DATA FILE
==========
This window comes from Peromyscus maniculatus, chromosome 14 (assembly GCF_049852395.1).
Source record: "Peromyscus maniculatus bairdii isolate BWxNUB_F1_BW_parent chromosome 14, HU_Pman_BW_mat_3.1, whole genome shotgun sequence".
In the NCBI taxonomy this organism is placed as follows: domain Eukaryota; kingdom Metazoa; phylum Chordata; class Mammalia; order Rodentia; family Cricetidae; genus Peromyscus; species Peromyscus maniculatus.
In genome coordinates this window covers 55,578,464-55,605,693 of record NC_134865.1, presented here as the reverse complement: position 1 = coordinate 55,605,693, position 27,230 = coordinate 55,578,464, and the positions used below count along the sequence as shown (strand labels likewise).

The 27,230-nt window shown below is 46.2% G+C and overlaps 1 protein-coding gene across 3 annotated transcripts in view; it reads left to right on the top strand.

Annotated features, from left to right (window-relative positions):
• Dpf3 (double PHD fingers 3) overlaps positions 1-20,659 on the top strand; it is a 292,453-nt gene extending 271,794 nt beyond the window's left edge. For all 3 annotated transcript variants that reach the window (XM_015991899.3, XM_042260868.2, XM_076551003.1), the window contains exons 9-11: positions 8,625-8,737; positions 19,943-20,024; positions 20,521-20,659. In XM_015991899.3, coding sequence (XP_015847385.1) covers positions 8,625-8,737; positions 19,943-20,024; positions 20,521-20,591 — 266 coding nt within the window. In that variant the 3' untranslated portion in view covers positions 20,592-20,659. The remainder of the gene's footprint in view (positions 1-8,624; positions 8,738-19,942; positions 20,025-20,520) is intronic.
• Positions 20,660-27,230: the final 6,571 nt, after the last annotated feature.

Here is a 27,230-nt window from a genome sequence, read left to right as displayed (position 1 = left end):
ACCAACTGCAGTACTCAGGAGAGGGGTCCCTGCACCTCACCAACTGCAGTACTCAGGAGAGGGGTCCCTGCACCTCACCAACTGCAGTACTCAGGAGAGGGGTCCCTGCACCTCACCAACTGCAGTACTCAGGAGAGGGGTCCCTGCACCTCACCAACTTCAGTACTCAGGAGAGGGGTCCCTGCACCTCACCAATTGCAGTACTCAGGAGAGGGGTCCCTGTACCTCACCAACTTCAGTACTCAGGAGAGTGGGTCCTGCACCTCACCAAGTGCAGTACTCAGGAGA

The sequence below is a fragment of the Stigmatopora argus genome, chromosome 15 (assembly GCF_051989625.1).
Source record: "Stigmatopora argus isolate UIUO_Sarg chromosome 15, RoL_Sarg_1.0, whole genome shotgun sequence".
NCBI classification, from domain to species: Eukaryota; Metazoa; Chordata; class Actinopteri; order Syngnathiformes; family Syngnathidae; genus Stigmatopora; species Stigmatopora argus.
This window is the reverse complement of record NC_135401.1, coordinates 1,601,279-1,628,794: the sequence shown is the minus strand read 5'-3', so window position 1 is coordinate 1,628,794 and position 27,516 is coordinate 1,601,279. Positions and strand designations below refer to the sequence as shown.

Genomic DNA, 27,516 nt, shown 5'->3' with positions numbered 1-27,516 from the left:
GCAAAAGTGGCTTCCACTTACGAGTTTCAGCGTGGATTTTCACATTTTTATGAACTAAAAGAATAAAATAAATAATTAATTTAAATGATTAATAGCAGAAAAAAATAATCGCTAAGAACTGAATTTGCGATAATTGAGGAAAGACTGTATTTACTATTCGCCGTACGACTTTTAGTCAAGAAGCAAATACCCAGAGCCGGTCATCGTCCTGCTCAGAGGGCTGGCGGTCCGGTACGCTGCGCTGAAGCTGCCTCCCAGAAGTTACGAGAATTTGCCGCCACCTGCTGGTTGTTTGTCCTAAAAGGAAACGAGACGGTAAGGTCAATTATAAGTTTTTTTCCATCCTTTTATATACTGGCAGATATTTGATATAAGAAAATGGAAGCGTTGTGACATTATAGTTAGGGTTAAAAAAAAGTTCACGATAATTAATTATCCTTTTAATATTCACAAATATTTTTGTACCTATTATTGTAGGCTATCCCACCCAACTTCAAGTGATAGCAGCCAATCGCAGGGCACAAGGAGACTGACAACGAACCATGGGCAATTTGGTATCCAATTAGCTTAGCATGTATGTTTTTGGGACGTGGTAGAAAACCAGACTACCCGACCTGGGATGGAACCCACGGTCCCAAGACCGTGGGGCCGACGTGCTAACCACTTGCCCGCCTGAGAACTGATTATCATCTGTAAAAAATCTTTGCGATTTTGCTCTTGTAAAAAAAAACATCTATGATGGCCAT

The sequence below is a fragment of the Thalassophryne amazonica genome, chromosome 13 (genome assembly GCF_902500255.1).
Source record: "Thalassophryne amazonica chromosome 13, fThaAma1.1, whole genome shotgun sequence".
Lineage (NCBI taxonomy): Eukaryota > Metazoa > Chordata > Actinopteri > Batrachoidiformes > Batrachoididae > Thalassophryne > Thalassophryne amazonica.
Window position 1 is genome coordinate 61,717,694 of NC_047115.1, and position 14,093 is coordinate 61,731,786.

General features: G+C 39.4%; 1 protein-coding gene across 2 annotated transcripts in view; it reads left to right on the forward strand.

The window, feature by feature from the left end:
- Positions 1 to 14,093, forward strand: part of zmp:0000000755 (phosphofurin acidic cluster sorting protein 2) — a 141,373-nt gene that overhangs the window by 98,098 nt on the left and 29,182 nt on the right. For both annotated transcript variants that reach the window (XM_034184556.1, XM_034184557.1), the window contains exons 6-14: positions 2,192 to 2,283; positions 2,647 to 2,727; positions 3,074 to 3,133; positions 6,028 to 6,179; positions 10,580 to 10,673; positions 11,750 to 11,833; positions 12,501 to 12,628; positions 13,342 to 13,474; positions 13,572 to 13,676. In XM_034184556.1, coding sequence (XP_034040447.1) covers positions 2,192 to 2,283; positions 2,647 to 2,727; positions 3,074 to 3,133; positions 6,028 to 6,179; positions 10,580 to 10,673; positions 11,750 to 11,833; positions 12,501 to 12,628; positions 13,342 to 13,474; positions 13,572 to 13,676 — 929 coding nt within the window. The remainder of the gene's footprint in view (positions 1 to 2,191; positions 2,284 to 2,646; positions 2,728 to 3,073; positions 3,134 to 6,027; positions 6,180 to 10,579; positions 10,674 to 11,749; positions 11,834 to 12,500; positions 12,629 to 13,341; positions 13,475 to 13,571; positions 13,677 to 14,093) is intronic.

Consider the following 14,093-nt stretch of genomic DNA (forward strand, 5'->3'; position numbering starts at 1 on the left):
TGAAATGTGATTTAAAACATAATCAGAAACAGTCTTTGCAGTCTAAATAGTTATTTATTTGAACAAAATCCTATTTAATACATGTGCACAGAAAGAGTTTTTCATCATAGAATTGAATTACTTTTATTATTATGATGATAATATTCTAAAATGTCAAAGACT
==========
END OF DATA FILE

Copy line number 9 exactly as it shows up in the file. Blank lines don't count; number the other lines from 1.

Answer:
Here is a 27,230-nt window from a genome sequence, read left to right as displayed (position 1 = left end):